By traditional literary criticism, we usually mean the type of response to literature typified by, say, F R Leavis, which is highly judgmental, informed by a great deal of reading and thought and usually highly prescriptive. The Great Tradition would perhaps typify that series of attitudes.
For me this school of criticism grew out of the periodical reviews of current literature in the 19th Century, which are sometimes derided – how often did I hear the phrase in academia yes but it is just a review? – but which had a number of clear qualities that were translated into valuable criticism. I think of RH Hutton’s bi-monthly reception of Middlemarch between 1871 and 1872 in The Spectator which seem to me to rise above any sense of a being just a review to be a living, engaged, vital response to a ground-breaking novel. How about this from June 1872 to give you an insight into the excitement, enthrallment and sheer pleasure that reading Book 4 of Middlemarch gave Hutton:
We all grumble at Middlemarch; we all say that the action is slow, that there is too much parade of scientific and especially physiological knowledge in it, that there are turns of phrase which are even pedantic, and that occasionally the bitterness of the commentary on life is almost cynical; but we all read it, and all feel that there is nothing to compare with it appearing at the present moment in the way of English literature, and not a few of us calculate whether we shall get the August number before we go on our autumn holiday, or whether we shall have to wait for it till we return.
The social insights in this paragraph were amazing for me and my interests – look at the meaning of the word we – and look at the insights too – about, for example, Eliot’s cynicism. Is that a valid understanding of the novel – and does it provoke thought about the book in so many different ways? That is the strength of this conventional type of criticism.
Leavis was heavily influenced by Henry James, who regarded himself as the worst of critics because all he wanted to do was re-write the novels he read (and he did so with Daniel Deronda which became his The Portrait of a Lady) and whose highly judgmental approach seems quite odd now. (He, for example, regarded Romola as Eliot’s greatest novel and Deronda a failure. I don’t share the latter view and almost no-one would share the former.)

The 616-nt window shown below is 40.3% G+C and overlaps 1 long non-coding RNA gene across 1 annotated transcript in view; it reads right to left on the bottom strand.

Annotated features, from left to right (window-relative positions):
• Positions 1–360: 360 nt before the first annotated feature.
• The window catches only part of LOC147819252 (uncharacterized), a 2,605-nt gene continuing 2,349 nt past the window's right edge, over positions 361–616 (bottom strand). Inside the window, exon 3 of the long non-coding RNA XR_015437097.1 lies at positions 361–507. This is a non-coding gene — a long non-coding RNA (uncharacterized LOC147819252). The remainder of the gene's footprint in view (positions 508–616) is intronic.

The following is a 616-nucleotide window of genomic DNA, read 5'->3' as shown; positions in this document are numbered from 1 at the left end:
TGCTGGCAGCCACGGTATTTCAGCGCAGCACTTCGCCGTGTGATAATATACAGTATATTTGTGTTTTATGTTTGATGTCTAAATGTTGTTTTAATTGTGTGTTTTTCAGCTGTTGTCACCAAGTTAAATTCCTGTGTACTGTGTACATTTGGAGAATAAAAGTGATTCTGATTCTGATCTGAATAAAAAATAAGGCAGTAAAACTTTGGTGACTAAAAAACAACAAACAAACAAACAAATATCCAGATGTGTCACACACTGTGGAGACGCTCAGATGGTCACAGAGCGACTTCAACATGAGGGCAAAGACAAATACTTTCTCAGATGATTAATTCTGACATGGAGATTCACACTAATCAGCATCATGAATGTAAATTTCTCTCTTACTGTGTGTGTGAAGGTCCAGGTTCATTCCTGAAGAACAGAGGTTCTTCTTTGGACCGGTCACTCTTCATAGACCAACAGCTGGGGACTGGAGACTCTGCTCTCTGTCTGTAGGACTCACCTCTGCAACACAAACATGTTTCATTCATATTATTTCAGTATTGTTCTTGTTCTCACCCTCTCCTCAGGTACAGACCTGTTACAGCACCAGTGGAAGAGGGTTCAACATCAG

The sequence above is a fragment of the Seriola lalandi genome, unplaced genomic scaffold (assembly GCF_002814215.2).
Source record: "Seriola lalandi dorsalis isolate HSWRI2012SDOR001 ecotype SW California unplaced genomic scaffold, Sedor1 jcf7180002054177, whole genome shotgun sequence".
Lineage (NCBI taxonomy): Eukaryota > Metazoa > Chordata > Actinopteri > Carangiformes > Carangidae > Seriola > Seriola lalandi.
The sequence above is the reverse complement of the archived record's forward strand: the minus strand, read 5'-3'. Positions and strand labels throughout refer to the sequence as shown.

Out of this mixture, we get Leavis, who admired Deronda, and had Eliot in the canon of great literature – he eventually admitted Dickens too – but who wanted to carve out a different novel from Deronda, Gwendolen Harleth. Leavis showed much sensitivity in his critical writing – something that is a real strength of his type of criticism, but once it becomes so authoritative, dictatorial and judgmental, this type of criticism becomes, for me, little more than ego.
What I am looking for from criticism is insight and a different perspective that can open up different aspects of a work of art so I can understand it – and myself – better. When it becomes a set of prejudices – really no matter how well argued, but I tend to find the arguments rather tendentious – it becomes something else. And loses the strengths that a highly sensitive response to words can display. I always had a soft spot for practical criticism, which I heard one wag describe as neither practical (which it hardly is) nor criticism – which I suggest it can be. It demonstrates a responsiveness to words, meaning and associations that can be illuminating. I guess it falls over and shows its weakness as when I.A.Richards – its first proponent – argues that the use of the phrase green house should obviously NOT be a glass house. There is a good reason for what he writes but he isn’t thinking that not knowing that would be common.
On the positive side for conventional literary criticism there is the huge sensitivity to words, meaning and context, to character and psychological meaning, and to causality. On the negative side, that judgmental superiority.
For me in the end it can be stimulating to read, but I would look for something deeper, something more intellectually grounded and which is engaged with the essence of being human – rather than some aesthetic excursion.